Okay, I’m going back to shoveling snow. It’s -6 here without the wind chill factor. “Factor” that in and it’s -19 right now. There aren’t enough gloves or thick socks in the world, let me tell you… Brrr!
We’re working around the clock right now. bracing for a big storm while we manage all the fires that are burning…
We’re literally strung out from Montana to the Philippines…
I received an email the other day that really made me think about the things that families consider when planning and building their ISBU homes. More and more, as house footprints are decreasing , the quest for storage is increasing. There’s a disconnect between downsizing your structure and downsizing your possessions.
The family that contacted me (we’ll call them “Family X”) was really struggling, trying to determine HOW to build the smallest home possible and still maintain their rather large collection of memorabilia and “stuff”. I’ll address this in depth later (when we have more time as we’re really up against it right now), but for now, here’s some thoughts;
We are currently working on the design for building our ISBU two story home. We’re planning on building using a pair of 40′ containers on each floor. The idea is to build a 1200+ sq foot (3) BDRM (2) bath home that will eventually go off-grid as our finances allow. The problem is that we’re “collectors” and we need more storage than we’re seeing. People call us hoarders. There may be something to that…
We’ve been planning this for a while now, after a few years of research. We’re amazed that people know you everywhere. Beyond all the families that you’ve helped here in the US, we have friends in New Zealand that you helped build… who know people in OZ that you helped as well. Is there any place that you haven’t built an ISBU home?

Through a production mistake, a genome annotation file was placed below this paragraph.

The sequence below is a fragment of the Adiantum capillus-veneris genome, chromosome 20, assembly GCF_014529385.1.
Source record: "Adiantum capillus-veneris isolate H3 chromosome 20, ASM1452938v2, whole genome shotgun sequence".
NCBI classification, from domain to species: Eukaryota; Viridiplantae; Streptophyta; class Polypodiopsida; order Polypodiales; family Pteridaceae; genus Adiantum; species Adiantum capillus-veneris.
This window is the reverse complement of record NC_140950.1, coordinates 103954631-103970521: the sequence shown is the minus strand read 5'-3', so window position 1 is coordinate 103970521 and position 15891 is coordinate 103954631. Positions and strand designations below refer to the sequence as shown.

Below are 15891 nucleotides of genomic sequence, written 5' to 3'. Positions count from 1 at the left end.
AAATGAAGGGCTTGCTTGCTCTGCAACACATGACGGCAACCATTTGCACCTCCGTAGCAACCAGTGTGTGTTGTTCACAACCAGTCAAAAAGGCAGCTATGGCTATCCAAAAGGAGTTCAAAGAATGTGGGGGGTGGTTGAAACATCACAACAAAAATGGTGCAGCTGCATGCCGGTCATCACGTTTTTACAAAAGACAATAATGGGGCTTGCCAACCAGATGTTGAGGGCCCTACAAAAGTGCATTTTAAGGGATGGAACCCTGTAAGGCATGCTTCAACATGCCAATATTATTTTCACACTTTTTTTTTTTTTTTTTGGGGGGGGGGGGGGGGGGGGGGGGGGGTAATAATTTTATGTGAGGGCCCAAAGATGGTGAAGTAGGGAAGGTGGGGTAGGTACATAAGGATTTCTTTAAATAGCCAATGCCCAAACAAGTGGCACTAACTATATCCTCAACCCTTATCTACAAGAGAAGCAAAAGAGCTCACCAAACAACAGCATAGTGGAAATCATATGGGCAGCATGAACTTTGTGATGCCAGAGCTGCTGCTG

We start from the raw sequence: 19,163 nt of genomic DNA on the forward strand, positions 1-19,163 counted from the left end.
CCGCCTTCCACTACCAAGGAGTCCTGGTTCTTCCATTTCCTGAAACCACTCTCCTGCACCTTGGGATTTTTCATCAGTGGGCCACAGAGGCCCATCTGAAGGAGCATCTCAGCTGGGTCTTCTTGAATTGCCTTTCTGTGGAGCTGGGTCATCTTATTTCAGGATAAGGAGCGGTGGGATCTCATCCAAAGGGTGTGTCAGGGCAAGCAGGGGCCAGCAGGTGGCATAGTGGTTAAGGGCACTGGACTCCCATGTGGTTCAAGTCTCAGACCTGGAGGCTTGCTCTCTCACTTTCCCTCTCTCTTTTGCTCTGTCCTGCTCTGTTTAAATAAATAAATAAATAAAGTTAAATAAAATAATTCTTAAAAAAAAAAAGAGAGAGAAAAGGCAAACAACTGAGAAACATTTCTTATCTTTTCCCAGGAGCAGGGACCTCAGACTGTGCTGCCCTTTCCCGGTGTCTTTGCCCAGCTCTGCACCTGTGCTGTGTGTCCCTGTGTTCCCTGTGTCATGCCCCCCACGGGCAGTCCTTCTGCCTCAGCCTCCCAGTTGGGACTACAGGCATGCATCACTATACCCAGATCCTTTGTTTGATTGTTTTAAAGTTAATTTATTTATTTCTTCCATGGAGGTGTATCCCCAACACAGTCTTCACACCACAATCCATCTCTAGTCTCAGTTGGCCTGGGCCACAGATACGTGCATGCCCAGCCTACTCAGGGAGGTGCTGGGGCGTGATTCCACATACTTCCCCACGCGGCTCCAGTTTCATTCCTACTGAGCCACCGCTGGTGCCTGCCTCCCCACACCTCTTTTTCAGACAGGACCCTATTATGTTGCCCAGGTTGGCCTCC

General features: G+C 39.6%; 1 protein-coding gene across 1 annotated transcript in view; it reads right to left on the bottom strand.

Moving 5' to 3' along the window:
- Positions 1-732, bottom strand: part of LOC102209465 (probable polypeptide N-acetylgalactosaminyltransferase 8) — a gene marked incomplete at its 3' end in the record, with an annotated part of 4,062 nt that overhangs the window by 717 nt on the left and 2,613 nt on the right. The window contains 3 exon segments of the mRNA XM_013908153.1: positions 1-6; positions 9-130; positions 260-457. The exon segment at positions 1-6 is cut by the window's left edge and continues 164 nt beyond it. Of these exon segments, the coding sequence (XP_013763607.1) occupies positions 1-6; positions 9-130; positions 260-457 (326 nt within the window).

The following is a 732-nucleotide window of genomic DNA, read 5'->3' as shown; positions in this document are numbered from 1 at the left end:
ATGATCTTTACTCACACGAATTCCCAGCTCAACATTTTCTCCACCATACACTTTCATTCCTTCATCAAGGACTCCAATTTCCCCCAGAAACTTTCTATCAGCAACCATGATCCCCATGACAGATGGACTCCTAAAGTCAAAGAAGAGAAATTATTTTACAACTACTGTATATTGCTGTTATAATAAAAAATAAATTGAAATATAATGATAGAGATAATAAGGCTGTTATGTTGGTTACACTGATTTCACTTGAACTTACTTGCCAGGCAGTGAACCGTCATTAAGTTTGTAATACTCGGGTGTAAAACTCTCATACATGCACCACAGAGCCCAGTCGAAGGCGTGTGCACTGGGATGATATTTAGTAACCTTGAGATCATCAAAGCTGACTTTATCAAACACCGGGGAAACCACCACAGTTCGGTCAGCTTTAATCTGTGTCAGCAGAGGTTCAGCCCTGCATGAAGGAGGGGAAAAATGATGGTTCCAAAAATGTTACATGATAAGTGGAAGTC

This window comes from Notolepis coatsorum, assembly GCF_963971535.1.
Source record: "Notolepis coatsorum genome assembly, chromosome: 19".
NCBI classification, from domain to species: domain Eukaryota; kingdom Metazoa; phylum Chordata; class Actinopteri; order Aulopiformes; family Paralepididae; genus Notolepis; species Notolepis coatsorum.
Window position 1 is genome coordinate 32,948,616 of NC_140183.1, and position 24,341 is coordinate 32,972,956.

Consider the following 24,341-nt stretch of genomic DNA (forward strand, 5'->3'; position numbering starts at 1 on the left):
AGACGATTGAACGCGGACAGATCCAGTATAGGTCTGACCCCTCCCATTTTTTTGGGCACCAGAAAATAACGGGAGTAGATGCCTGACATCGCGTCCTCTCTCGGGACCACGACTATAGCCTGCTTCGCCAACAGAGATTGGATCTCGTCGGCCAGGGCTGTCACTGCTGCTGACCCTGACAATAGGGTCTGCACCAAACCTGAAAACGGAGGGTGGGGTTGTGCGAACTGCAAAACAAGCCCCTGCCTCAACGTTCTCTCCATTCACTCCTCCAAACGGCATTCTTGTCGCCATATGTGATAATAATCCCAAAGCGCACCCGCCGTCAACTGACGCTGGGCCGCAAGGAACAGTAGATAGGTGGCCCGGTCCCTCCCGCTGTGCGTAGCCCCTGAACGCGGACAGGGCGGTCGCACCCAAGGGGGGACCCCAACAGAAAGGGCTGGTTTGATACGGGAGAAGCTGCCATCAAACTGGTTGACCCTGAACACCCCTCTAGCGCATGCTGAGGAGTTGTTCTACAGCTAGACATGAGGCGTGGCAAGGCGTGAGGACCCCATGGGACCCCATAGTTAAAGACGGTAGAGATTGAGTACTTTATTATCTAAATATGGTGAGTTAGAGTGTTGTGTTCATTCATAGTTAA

Have you seen any cool storage ideas that we might incorporate into your design that might allow us to incorporate more storage? We need your help.
We’ve been doing this a long time. During those decades, we’ve gotten our passports stamped a lot.
I suppose I should counsel you to consider “downsizing your collections” but that’s another Cable reality show, huh? LOL!
I’ve run several posts on the blog about using staircases to incorporate additional storage. We’ve found that it’s one of the most overlooked areas in the home for “parking those collections”.
Have you considered offsetting your ISBUs to provide space between the containers that can be reclaimed? You have to the potential to create some really inexpensive square footage, simply by moving those containers 8-12 feet apart. One of my “new” favorite reclaimed space concepts moves those ISBUs 12 feet apart. Not only do you end up with more square footage that is easily reclaimed, you get something like this (at one end of your home):
And… take it a step further. A really smart person would incorporate even more space in that staircase using a “hatch” system to reclaim that space under the stair platform. Sure, it might take on a “nautical” theme (imagine a sailboat with storage lockers built into the decks), but you could really get a lot of storage out of an arrangement like this, including your “extended pantry and gear storage” areas, within easy reach during hard times. This is especially important if you’re considering an “off-grid” home.
Here’s another look at that Korean build;
You could build a neat sitting area in the lower section as the stairs wrap around. I’ve thought about doing something like this to allow for great storage AND a nice place for kids to to homework or crafts. I’m always telling people to “think out of the box”. Sometimes it works to let those boxes create new space, for you.
Keep us posted about your home build!